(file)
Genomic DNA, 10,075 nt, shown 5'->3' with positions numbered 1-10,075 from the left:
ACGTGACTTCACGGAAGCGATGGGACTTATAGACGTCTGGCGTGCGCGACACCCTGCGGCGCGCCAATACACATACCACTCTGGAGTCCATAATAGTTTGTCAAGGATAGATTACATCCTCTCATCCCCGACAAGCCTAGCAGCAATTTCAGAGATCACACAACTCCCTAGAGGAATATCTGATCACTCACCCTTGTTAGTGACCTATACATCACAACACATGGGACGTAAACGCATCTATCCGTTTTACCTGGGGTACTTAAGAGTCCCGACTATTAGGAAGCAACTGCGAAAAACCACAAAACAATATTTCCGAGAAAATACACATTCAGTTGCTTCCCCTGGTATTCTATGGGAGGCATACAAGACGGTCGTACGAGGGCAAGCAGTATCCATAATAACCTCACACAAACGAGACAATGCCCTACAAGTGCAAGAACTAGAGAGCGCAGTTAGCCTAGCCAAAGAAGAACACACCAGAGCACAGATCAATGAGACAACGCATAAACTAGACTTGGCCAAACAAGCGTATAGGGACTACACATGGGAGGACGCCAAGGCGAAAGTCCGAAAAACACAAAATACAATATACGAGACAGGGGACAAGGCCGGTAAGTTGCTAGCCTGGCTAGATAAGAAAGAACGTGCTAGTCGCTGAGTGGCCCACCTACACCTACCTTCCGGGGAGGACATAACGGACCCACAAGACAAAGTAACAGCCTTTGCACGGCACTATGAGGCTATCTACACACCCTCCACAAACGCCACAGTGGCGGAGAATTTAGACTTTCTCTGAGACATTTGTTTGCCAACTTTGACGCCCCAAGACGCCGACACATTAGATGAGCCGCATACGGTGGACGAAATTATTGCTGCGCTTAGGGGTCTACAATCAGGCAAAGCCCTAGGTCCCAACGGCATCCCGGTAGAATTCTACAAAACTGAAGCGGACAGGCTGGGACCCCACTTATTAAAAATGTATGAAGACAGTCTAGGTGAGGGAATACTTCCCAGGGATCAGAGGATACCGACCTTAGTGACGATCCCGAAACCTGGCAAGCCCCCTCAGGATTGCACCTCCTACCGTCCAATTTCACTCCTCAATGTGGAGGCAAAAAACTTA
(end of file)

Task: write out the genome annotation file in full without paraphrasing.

Genomic DNA, 10,075 nt, shown 5'->3' with positions numbered 1-10,075 from the left:
ACGTGACTTCACGGAAGCGATGGGACTTATAGACGTCTGGCGTGCGCGACACCCTGCGGCGCGCCAATACACATACCACTCTGGAGTCCATAATAGTTTGTCAAGGATAGATTACATCCTCTCATCCCCGACAAGCCTAGCAGCAATTTCAGAGATCACACAACTCCCTAGAGGAATATCTGATCACTCACCCTTGTTAGTGACCTATACATCACAACACATGGGACGTAAACGCATCTATCCGTTTTACCTGGGGTACTTAAGAGTCCCGACTATTAGGAAGCAACTGCGAAAAACCACAAAACAATATTTCCGAGAAAATACACATTCAGTTGCTTCCCCTGGTATTCTATGGGAGGCATACAAGACGGTCGTACGAGGGCAAGCAGTATCCATAATAACCTCACACAAACGAGACAATGCCCTACAAGTGCAAGAACTAGAGAGCGCAGTTAGCCTAGCCAAAGAAGAACACACCAGAGCACAGATCAATGAGACAACGCATAAACTAGACTTGGCCAAACAAGCGTATAGGGACTACACATGGGAGGACGCCAAGGCGAAAGTCCGAAAAACACAAAATACAATATACGAGACAGGGGACAAGGCCGGTAAGTTGCTAGCCTGGCTAGATAAGAAAGAACGTGCTAGTCGCTGAGTGGCCCACCTACACCTACCTTCCGGGGAGGACATAACGGACCCACAAGACAAAGTAACAGCCTTTGCACGGCACTATGAGGCTATCTACACACCCTCCACAAACGCCACAGTGGCGGAGAATTTAGACTTTCTCTGAGACATTTGTTTGCCAACTTTGACGCCCCAAGACGCCGACACATTAGATGAGCCGCATACGGTGGACGAAATTATTGCTGCGCTTAGGGGTCTACAATCAGGCAAAGCCCTAGGTCCCAACGGCATCCCGGTAGAATTCTACAAAACTGAAGCGGACAGGCTGGGACCCCACTTATTAAAAATGTATGAAGACAGTCTAGGTGAGGGAATACTTCCCAGGGATCAGAGGATACCGACCTTAGTGACGATCCCGAAACCTGGCAAGCCCCCTCAGGATTGCACCTCCTACCGTCCAATTTCACTCCTCAATGTGGAGGCAAAAAACTTA